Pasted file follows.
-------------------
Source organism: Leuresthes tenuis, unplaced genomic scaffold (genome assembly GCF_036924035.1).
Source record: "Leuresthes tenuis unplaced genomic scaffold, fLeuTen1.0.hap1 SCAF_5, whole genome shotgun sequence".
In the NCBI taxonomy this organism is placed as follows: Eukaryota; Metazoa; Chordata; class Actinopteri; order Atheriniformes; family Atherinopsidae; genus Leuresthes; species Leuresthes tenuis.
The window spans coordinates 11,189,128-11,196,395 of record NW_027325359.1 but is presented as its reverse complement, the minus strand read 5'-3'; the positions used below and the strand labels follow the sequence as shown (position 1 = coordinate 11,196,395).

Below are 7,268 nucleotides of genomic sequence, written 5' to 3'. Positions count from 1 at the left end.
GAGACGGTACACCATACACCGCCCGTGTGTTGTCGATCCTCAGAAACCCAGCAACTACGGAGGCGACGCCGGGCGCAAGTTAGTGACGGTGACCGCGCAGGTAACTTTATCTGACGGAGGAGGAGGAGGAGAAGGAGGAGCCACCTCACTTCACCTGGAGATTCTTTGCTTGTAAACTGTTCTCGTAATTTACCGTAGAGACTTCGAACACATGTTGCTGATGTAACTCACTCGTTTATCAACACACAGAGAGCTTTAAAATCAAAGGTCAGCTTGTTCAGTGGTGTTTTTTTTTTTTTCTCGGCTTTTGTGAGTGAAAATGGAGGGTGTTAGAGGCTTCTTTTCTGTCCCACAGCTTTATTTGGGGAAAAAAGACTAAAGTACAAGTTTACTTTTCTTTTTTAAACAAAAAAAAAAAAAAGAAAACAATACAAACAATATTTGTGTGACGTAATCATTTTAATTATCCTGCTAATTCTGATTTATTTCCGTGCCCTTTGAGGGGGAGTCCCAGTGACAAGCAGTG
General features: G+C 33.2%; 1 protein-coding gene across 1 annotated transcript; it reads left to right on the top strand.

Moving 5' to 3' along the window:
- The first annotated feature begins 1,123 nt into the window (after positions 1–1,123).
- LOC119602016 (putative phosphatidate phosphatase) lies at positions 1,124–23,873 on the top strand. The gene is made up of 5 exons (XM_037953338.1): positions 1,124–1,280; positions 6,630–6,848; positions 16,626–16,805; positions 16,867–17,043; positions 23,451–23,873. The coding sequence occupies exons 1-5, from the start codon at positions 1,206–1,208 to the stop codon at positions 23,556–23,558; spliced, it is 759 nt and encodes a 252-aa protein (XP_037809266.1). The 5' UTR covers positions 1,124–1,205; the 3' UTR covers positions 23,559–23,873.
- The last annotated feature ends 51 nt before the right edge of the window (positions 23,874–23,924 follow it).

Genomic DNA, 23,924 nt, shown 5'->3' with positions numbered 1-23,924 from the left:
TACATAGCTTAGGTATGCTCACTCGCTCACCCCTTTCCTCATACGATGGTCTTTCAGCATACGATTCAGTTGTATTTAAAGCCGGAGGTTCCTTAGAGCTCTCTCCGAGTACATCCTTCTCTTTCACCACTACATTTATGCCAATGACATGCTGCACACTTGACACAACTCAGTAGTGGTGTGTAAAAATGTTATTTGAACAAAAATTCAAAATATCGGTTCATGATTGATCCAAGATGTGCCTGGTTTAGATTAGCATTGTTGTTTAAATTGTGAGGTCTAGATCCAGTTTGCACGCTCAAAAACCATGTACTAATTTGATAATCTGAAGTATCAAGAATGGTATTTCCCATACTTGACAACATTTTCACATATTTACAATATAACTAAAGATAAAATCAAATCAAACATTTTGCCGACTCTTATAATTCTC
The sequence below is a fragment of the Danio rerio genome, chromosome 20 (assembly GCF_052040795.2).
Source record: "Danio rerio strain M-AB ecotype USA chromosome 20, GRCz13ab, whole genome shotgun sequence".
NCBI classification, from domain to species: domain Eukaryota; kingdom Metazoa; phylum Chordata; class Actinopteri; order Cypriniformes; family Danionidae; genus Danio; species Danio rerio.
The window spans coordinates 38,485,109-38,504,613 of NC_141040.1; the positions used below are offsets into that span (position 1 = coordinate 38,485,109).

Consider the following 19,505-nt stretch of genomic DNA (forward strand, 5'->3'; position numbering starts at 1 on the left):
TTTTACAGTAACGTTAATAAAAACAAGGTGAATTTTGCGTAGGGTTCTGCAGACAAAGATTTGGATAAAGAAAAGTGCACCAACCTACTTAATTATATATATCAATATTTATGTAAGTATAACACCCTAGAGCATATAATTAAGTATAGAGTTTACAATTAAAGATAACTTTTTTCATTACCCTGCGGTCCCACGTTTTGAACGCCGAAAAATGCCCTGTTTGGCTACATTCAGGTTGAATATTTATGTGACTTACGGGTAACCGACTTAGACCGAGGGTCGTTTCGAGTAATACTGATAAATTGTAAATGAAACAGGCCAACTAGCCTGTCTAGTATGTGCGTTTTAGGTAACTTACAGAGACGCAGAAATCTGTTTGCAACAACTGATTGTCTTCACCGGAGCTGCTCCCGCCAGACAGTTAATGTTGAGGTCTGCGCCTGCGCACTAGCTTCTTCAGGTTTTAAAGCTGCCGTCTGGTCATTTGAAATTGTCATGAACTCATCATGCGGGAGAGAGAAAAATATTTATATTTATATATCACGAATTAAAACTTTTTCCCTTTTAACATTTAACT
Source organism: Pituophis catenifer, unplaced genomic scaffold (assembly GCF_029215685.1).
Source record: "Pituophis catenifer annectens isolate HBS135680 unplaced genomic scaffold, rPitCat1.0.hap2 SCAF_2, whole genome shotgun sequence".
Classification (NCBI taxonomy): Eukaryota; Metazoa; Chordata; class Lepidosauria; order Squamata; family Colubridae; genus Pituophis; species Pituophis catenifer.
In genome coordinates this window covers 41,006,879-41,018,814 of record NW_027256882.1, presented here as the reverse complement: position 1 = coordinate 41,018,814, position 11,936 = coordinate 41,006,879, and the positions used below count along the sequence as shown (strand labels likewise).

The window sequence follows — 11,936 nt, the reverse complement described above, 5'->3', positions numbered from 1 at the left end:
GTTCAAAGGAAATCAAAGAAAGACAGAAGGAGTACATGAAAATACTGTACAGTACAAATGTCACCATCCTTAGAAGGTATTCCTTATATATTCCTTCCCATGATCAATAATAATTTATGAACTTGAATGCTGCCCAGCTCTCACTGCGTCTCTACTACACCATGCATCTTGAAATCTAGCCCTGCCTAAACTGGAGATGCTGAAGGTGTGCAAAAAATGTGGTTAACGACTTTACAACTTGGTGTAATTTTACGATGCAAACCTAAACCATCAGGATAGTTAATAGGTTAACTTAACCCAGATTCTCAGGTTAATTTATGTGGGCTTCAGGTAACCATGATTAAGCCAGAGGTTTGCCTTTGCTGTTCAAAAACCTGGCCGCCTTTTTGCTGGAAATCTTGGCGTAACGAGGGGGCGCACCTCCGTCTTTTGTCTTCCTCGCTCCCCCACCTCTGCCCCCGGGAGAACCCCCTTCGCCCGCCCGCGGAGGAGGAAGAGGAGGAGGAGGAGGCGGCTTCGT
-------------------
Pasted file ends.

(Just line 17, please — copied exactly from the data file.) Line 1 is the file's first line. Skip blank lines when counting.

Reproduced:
The window spans coordinates 38,485,109-38,504,613 of NC_141040.1; the positions used below are offsets into that span (position 1 = coordinate 38,485,109).